Mixed Lithuanian reaction greets U.S. recognition THE SOVIET CRISIS

September 03, 1991|By New York Times News Service

VILNIUS, LITHUANIA — Lithuanian officials reacted ambivalently yesterday to the announcement that the United States was granting diplomatic recognition to their government.

They were pleased to have the political protection that it implies but irritated that it did not come sooner.

No one expressed the ambivalence more clearly than President Vytautas Landsbergis, who left Lithuania yesterday for a one-day trip to Budapest and was unavailable for comment.

A spokesman said Mr. Landsbergis had not known that the announcement of American recognition was to be made yesterday, though President Bush called him on Friday and said that he would have a significant announcement yesterday. Lithuanian journalists speculated that Mr.Landsbergis' absence was a signal of displeasure with American policy.

More than 30 nations recognized Lithuania during the second half of August. Several have already named ambassadors.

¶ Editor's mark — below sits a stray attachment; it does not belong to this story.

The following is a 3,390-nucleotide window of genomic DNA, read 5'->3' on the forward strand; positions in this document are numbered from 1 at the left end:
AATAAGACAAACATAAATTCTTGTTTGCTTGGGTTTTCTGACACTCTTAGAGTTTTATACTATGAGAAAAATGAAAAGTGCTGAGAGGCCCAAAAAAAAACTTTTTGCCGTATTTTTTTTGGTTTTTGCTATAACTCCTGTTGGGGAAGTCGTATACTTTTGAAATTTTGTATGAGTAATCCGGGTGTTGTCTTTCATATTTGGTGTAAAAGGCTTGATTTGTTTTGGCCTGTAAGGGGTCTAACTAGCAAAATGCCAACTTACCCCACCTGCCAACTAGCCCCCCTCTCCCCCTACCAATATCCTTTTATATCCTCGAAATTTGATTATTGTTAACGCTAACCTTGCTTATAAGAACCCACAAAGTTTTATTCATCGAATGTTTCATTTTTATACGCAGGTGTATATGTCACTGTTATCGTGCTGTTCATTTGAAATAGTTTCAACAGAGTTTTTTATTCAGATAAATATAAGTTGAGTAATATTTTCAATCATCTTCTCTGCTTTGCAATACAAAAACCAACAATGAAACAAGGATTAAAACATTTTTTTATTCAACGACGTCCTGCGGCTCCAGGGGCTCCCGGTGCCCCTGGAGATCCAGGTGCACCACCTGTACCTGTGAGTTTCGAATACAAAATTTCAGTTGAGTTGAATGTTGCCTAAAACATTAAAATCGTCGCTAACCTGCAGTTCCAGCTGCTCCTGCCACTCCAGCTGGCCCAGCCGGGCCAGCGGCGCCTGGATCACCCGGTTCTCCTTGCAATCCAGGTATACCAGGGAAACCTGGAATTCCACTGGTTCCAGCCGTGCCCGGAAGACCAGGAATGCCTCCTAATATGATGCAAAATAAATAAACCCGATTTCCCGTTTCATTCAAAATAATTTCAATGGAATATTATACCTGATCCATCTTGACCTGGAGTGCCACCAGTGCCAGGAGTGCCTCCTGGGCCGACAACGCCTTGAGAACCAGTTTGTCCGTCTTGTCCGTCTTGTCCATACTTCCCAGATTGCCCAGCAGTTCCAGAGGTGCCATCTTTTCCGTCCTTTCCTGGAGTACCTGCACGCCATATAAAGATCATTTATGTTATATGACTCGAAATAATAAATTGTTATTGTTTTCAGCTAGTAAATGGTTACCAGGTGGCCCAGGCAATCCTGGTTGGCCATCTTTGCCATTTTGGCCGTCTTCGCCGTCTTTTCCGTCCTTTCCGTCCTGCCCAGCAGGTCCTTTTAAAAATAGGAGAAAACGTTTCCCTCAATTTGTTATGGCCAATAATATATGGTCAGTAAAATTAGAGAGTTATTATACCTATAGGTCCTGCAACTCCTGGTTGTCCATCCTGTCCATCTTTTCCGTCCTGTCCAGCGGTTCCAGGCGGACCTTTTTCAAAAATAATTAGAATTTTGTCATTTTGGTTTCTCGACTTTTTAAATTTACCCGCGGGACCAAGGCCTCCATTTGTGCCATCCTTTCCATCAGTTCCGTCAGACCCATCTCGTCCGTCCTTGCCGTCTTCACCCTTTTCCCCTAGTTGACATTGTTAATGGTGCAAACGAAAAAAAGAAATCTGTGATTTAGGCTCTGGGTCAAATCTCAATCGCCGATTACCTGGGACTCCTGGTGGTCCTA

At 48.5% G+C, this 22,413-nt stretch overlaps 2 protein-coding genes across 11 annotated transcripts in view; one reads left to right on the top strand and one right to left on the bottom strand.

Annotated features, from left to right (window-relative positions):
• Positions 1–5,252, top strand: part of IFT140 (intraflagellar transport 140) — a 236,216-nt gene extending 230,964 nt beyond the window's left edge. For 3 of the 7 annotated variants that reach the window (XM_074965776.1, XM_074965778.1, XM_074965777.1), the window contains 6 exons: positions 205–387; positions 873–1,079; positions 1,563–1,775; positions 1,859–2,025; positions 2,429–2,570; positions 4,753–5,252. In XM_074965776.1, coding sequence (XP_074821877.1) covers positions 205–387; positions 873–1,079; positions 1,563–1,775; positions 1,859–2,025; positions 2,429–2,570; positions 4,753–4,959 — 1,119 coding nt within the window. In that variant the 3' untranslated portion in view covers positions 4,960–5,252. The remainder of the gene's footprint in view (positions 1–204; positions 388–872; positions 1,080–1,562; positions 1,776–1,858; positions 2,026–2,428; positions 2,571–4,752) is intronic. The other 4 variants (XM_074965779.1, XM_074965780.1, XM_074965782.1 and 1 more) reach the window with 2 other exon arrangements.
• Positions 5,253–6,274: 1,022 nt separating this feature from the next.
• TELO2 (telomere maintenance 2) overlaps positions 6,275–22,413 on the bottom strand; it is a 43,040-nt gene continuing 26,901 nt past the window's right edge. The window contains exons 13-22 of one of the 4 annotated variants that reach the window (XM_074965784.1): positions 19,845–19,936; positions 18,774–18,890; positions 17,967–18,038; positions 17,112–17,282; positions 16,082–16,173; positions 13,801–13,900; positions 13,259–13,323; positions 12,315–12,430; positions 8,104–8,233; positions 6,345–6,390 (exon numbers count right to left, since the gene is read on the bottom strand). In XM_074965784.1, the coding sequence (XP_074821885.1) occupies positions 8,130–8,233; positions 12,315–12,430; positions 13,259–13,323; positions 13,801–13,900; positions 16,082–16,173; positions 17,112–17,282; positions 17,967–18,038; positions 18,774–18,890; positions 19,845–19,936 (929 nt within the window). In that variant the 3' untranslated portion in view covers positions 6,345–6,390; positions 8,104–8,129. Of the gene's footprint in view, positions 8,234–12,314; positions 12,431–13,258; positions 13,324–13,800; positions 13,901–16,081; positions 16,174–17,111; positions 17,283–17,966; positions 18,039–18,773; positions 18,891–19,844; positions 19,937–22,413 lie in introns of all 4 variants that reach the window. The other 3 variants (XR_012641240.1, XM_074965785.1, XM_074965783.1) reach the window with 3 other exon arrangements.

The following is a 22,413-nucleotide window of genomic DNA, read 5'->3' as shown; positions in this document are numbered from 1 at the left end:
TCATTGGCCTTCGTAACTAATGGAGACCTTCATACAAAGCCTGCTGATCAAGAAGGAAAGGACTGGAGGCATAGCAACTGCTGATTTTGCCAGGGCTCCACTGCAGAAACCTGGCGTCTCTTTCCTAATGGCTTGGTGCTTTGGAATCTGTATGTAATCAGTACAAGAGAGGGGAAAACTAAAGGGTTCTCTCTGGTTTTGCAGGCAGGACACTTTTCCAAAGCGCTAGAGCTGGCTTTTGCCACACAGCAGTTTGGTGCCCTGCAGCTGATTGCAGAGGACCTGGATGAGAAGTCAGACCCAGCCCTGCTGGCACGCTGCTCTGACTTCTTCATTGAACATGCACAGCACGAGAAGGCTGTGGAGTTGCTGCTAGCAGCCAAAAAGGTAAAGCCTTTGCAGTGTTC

U.S. policy, like that of some other Western powers, was to postpone recognition briefly, apparently as a gesture to President Mikhail S. Gorbachev of the Soviet Union. But officials here consider Mr. Gorbachev one of their principal enemies and disapprove of any policy designed to strengthen him.

Lithuanian politicians said they believed they would receive some aid from the United States but not as much as they are expecting from European countries.

All three Baltic republics, Lithuania, Latvia and Estonia, are likely soon to become affiliated with the European Community but will probablynot become full members for some years.

American recognition of the Baltic republics may encourage private investment in the region, but experts believe that for at least the next few years, investors will prefer to risk their money in Estonia and Latvia rather than in Lithuania.

"I can tell you from conversations I have had in recent days that some important foreign investors are skeptical about Lithuania," said Kazimiera Prunskiene, who was Lithuania's prime minister until January. She was dismissed after Mr. Landsbergis concluded that her anti-Sovietism was not militant enough, and she now heads the parliamentary opposition.

"For many people here," she said, "it is psychologically very important that Lithuania break all of its ties with the Soviet Union as soon as possible. But economically, that policy will create great problems for us."

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